But Willis says that they've always been able to work disagreements out, precisely because they've gotten to know each other well—and they listen.
“Over the years, we have always talked through whatever problems [we have], and kept talking until we had a solution that worked for both of us," Willis says. “I think we both always consider what the other person is feeling and experiencing, as much as we think about our own problems and concerns. Finding a partner or partners with this mindset and determination to find solutions together really is the key."
So if you have a business partner who you think is likely to vanish or freak out the moment your cash flow hits the skids, listen to your inner voice.
“People shouldn't ignore their gut regarding whether they feel their potential partner is going to live up to his or her end of any deal," Willis says.
4. Expect things to not always go smoothly.
There are going to be days when your cash flow is not exactly killing it, and your inventory is low, and your business partner is freaking out because of issues with your main supplier or a host of other minor and major catastrophes.
Sean Johnson is a partner at a venture fund Founder Equity and an innovation consulting firm Digital Intent. (Both businesses are based in Chicago and have the same partners.)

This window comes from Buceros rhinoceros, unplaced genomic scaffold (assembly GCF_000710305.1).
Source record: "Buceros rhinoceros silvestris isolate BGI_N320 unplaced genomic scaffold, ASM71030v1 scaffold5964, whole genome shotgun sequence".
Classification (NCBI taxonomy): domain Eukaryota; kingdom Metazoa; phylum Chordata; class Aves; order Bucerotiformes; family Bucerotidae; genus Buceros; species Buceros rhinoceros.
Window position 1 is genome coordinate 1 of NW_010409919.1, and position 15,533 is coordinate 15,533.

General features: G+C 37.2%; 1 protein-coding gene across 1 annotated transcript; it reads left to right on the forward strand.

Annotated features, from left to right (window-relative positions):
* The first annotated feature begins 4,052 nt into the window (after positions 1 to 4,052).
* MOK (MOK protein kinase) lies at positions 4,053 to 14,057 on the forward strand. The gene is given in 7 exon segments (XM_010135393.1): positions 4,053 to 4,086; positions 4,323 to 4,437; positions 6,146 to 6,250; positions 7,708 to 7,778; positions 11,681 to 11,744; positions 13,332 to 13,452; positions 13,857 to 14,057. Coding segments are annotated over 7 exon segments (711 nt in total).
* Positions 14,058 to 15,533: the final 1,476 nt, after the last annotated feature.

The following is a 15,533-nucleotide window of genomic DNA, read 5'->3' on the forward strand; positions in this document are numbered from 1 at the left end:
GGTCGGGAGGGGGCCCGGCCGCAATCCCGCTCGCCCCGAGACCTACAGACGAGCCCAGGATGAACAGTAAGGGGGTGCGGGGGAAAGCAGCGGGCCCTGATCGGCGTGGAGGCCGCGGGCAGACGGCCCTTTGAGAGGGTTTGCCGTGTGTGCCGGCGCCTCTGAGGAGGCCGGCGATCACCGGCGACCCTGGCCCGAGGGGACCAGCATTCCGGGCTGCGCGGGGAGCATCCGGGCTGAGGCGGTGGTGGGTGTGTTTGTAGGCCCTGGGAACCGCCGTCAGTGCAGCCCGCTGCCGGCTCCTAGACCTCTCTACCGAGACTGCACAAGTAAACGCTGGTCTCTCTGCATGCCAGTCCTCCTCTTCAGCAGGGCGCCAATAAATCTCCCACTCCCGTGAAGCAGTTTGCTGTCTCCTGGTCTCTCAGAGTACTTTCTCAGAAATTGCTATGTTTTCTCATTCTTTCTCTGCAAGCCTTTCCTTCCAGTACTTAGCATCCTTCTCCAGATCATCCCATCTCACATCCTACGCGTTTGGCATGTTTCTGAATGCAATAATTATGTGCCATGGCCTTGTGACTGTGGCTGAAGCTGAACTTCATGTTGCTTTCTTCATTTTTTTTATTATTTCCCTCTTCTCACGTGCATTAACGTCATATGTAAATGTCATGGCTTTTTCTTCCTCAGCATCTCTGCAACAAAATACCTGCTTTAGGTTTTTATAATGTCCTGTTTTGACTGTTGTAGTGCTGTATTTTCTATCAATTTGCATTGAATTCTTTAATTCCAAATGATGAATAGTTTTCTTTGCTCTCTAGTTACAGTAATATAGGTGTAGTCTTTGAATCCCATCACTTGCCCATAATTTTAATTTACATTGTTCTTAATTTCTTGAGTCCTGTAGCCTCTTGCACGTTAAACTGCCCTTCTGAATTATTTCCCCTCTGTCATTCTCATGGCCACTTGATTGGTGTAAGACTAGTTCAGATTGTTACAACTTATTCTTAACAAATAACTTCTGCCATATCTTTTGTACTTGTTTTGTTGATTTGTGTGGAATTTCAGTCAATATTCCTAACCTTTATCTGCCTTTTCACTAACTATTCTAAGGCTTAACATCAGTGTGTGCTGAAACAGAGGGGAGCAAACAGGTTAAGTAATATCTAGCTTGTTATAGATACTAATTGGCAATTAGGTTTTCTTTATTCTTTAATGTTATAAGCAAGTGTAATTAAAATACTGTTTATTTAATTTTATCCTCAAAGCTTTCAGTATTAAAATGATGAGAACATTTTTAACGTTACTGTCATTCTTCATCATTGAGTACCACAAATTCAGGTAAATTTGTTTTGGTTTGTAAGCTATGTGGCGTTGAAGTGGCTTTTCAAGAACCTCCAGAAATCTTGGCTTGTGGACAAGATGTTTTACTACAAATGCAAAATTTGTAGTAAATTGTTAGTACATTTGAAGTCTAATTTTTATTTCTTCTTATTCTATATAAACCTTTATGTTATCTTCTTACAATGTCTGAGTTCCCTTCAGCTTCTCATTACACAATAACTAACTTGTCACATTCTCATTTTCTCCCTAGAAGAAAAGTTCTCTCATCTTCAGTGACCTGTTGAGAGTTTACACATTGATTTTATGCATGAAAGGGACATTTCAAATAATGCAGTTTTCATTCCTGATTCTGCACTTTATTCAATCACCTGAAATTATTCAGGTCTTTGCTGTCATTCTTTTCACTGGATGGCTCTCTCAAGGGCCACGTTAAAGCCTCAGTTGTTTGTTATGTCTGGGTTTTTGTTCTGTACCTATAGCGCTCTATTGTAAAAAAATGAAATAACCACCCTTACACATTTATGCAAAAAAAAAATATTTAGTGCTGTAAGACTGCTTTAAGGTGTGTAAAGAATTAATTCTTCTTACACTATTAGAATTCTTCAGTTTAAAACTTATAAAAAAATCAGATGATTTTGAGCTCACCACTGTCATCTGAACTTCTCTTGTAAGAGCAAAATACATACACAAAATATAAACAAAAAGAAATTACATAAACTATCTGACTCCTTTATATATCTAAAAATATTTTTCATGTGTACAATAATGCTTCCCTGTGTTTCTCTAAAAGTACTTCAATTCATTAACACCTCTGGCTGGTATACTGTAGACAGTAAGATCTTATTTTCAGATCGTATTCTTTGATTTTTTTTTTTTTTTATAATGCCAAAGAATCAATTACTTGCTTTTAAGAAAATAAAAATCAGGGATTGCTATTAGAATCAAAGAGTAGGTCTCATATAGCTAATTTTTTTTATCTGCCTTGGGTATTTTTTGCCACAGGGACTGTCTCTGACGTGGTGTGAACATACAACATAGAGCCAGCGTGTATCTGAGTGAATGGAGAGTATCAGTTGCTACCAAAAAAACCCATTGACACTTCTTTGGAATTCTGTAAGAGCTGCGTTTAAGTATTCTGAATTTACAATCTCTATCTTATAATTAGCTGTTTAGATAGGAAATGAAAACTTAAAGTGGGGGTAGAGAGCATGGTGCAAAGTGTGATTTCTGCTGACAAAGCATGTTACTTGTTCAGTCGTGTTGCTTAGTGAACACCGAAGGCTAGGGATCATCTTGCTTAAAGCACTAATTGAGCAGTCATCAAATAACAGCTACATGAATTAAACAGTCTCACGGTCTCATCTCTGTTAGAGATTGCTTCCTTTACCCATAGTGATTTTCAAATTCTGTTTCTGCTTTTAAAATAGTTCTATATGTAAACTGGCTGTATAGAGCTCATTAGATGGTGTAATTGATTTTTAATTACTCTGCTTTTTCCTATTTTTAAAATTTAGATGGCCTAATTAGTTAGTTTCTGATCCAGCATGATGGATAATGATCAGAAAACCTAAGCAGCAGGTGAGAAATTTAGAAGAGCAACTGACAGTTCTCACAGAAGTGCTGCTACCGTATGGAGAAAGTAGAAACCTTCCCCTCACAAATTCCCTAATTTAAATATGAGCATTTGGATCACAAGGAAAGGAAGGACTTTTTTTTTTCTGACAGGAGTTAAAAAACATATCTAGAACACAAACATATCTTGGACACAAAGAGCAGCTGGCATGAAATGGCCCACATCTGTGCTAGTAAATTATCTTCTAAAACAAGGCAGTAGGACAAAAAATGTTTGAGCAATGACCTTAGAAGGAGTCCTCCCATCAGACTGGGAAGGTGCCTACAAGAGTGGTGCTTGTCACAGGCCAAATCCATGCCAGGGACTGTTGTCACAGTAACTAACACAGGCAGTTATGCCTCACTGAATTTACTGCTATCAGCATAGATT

Johnson says that he and his partners trust each other implicitly at this point. But they also expect and know that they won't always get along.
“You're dealing with different people with different motives than your own. And odds are they are strong personalities who are used to getting their way. You partnered with them because of their expertise and what they can bring to the table. Constantly remind yourself of that," says Johnson.
That said, it is easier to disagree about issues like a problematic cash flow trend, working capital dwindling or a customer service mishap when you're all friends, Johnson says—or at least friendly.
If it's practical, Johnson advises anyone who works with business partners, whether they're inside or outside your office, to "spend time outside of work with them. Assume the best as a default. Care about them personally. I think you'll make better decisions as a result."